My first friday flash in a couple of weeks. Didn’t feel like writing one today either, but thought: I should.
The full moon rose above the tree line, big and round and dirty white, like someone had smeared dusty fingers across it.
She looked away, not wanting to see it. Terrible thing.
Flowers buried their heads in their petals all along the lawn. When she was little, she used to think they slept and sang them a lullaby in the evening.
She knew better now, didn’t she?
She bent to pick a bloodroot. Its white petals were tightly furled and soft as a newborn’s head. She picked one and let it drop on the dark green grass.
I will die.
Another petal floated to the ground. He will die.
A third petal joined its siblings. I will die.
A wolf emerged from the copse of woods and padded closer. His blond fur gleamed in the moonlight.
The fourth petal drifted down to rest on her sandaled foot. He will die.
His fur wavered and rippled under the full moon.
A fifth white petal wafted away in a gust of wind. I will die.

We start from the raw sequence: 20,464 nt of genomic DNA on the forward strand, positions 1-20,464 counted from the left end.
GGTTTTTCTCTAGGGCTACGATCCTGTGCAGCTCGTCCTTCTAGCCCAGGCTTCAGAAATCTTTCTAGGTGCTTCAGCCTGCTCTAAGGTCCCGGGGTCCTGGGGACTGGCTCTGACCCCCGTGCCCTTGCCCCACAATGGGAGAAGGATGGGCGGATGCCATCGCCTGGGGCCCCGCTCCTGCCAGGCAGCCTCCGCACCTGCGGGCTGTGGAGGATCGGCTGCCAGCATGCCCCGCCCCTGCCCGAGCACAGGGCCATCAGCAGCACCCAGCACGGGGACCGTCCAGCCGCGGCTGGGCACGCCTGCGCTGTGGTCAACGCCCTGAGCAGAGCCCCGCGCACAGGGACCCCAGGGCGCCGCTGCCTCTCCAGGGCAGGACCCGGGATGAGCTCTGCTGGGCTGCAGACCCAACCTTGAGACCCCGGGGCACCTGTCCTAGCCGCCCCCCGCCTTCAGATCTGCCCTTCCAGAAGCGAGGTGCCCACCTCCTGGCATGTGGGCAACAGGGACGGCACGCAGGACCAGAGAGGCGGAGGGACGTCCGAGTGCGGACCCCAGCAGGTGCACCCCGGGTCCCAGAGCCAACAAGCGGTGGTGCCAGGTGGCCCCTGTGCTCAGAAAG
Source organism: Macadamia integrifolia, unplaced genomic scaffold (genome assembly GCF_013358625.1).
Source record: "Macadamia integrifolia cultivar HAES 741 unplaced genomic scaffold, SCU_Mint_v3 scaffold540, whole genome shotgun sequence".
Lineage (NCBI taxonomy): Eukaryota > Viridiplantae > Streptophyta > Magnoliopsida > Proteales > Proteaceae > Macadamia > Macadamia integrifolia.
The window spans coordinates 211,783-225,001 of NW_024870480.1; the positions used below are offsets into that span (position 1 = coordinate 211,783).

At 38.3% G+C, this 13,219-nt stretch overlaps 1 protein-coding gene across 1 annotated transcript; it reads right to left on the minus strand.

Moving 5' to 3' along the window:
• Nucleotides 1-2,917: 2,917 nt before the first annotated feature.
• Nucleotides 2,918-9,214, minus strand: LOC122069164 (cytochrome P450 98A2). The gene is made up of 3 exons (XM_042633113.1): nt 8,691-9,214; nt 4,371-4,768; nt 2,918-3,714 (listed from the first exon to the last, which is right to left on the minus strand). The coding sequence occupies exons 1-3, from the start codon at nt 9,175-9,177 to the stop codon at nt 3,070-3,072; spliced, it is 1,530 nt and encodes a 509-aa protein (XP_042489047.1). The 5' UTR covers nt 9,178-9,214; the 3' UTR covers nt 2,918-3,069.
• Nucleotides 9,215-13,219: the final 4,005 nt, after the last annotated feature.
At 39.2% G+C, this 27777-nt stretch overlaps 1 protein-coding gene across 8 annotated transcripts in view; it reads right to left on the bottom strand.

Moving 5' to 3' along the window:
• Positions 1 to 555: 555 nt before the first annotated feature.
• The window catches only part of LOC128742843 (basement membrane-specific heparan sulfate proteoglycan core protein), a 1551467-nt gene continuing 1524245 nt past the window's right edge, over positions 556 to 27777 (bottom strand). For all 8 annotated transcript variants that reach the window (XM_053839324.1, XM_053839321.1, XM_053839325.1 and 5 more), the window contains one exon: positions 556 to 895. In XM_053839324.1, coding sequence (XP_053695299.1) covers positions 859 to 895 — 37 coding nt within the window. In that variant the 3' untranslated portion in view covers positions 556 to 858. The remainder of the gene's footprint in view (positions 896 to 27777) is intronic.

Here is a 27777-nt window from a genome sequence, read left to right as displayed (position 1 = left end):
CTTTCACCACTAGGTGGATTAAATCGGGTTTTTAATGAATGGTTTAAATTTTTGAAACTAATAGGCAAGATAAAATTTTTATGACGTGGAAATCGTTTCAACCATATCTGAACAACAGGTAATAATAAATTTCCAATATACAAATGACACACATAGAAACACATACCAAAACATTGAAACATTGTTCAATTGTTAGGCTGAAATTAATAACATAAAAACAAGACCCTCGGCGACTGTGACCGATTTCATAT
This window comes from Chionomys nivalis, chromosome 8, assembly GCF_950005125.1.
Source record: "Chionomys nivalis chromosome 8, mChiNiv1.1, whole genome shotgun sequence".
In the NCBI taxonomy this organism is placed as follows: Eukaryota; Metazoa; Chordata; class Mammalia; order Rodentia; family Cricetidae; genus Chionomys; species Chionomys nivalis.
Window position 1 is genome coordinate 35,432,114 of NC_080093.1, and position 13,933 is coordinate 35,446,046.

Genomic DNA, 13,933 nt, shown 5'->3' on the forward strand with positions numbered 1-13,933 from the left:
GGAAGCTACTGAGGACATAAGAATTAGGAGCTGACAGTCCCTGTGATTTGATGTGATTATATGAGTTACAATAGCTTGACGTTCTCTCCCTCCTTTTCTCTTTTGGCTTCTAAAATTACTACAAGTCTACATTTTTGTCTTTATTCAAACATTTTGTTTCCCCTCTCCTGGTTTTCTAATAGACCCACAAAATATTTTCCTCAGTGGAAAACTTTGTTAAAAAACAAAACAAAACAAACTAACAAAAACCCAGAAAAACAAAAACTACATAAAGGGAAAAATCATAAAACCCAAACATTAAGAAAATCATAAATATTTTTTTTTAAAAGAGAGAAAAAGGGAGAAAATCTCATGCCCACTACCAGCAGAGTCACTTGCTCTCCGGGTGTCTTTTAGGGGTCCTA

A man rose from the grass, tall, naked and skin like brightly polished copper.
The sixth petal landed on his black hair. He will die.
“We need to talk, babe,” he rumbled.
They did not.
The seventh petal circled down to land on the ground between them. I will die.
She pointed the gun she had taken from our locker. It held silver bullets she had especially commissioned. “There is nothing left to say.”
The last petal drifted away, out of sight on the wind. He will die.
The shot missed him, smacked into the ground behind him. He never even flinched. Bastard.
He took several steps forward. “Come on, babe. You don’t want to shoot me.”
She turned away. “I want you gone.”
His arms closed around her waist. “I am sorry. It won’t happen.”
His heat seeped through her clothes. “No. It won’t.”
“I can make it up to you.” He blew a breath in her ear.
“You can’t. My mother’s crystal! You can’t replace it.”
“Give me a chance. Please.”
She huffed out a breath.